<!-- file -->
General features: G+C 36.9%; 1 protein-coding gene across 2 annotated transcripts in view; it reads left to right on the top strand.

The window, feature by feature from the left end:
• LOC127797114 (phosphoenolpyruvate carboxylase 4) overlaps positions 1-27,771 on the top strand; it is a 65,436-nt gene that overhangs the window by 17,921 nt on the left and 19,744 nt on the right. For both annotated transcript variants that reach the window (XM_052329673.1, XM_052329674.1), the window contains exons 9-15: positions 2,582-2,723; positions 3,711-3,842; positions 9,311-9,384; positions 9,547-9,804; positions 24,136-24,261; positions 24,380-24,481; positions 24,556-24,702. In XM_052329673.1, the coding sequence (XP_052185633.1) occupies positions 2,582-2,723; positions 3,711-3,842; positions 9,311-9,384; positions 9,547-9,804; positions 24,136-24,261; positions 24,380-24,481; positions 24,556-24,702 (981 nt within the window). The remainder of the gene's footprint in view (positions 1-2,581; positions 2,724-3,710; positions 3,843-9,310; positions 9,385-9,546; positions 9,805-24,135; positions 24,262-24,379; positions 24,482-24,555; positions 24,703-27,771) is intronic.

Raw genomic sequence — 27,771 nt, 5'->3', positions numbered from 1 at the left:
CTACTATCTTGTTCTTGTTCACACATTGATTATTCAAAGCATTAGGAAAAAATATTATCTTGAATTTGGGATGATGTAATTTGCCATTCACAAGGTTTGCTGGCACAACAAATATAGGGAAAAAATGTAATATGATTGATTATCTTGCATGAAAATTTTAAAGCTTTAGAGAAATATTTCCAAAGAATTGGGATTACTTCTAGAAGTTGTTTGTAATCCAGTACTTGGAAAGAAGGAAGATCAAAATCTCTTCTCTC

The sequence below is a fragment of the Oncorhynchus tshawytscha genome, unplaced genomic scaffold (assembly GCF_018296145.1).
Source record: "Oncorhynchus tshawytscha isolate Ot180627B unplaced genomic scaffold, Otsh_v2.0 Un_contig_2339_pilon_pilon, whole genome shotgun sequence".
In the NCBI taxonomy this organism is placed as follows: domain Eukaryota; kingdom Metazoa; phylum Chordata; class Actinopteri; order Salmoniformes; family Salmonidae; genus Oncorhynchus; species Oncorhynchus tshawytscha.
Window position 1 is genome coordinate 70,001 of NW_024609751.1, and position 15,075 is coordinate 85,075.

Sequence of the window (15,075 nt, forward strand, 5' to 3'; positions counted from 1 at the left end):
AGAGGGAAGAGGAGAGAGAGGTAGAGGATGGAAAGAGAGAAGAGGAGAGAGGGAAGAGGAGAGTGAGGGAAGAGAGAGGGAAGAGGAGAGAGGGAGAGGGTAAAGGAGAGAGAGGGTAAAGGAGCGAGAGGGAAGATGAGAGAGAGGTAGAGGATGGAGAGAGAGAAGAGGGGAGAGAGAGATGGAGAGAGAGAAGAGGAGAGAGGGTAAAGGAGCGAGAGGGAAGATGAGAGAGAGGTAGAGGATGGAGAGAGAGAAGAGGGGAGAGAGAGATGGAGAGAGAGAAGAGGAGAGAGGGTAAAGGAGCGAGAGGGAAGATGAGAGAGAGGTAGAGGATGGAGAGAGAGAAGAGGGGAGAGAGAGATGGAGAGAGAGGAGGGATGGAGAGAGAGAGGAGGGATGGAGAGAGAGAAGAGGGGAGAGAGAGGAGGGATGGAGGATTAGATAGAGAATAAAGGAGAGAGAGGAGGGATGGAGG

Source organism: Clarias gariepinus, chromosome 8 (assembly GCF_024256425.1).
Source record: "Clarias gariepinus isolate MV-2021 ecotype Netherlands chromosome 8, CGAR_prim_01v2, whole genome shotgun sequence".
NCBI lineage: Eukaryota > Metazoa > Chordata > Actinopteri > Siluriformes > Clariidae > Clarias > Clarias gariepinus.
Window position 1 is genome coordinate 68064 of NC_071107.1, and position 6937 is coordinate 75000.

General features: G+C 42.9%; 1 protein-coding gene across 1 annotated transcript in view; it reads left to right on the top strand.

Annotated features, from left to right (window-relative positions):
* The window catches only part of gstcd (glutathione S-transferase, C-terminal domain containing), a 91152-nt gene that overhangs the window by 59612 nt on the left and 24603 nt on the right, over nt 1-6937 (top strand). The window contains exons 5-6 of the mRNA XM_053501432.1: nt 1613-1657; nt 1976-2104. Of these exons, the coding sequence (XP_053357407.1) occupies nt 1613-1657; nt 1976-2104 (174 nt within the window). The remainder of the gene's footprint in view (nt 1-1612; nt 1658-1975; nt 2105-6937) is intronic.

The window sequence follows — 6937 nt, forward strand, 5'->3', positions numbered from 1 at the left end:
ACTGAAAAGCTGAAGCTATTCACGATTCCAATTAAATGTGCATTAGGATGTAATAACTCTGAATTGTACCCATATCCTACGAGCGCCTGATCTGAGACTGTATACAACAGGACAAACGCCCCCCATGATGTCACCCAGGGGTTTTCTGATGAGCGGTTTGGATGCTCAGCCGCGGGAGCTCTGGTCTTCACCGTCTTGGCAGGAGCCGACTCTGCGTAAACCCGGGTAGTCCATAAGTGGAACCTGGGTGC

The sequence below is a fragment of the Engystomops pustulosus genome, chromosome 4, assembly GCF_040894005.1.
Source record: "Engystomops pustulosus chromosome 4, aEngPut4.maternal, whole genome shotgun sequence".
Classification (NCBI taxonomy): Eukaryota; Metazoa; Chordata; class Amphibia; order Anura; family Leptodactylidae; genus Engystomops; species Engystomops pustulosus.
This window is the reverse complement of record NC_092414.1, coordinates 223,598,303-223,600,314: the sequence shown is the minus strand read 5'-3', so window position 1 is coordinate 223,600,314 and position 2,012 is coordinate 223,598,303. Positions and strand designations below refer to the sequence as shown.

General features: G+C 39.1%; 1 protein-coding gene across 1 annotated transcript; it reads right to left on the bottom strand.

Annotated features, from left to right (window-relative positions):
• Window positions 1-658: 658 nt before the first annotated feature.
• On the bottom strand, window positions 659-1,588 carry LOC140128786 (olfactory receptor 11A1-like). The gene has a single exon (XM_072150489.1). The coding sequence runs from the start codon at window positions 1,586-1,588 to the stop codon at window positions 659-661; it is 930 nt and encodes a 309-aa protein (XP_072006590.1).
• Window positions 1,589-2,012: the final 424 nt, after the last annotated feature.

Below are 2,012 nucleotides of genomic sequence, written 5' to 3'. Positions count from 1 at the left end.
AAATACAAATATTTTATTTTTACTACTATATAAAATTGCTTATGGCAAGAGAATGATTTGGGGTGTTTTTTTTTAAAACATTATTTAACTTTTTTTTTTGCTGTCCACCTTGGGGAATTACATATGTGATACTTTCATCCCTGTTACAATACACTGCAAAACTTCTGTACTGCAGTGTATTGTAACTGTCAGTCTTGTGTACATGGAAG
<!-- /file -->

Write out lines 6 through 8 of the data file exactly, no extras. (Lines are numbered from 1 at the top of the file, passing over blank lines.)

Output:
The sequence below is a fragment of the Oncorhynchus tshawytscha genome, unplaced genomic scaffold (assembly GCF_018296145.1).
Source record: "Oncorhynchus tshawytscha isolate Ot180627B unplaced genomic scaffold, Otsh_v2.0 Un_contig_2339_pilon_pilon, whole genome shotgun sequence".
In the NCBI taxonomy this organism is placed as follows: domain Eukaryota; kingdom Metazoa; phylum Chordata; class Actinopteri; order Salmoniformes; family Salmonidae; genus Oncorhynchus; species Oncorhynchus tshawytscha.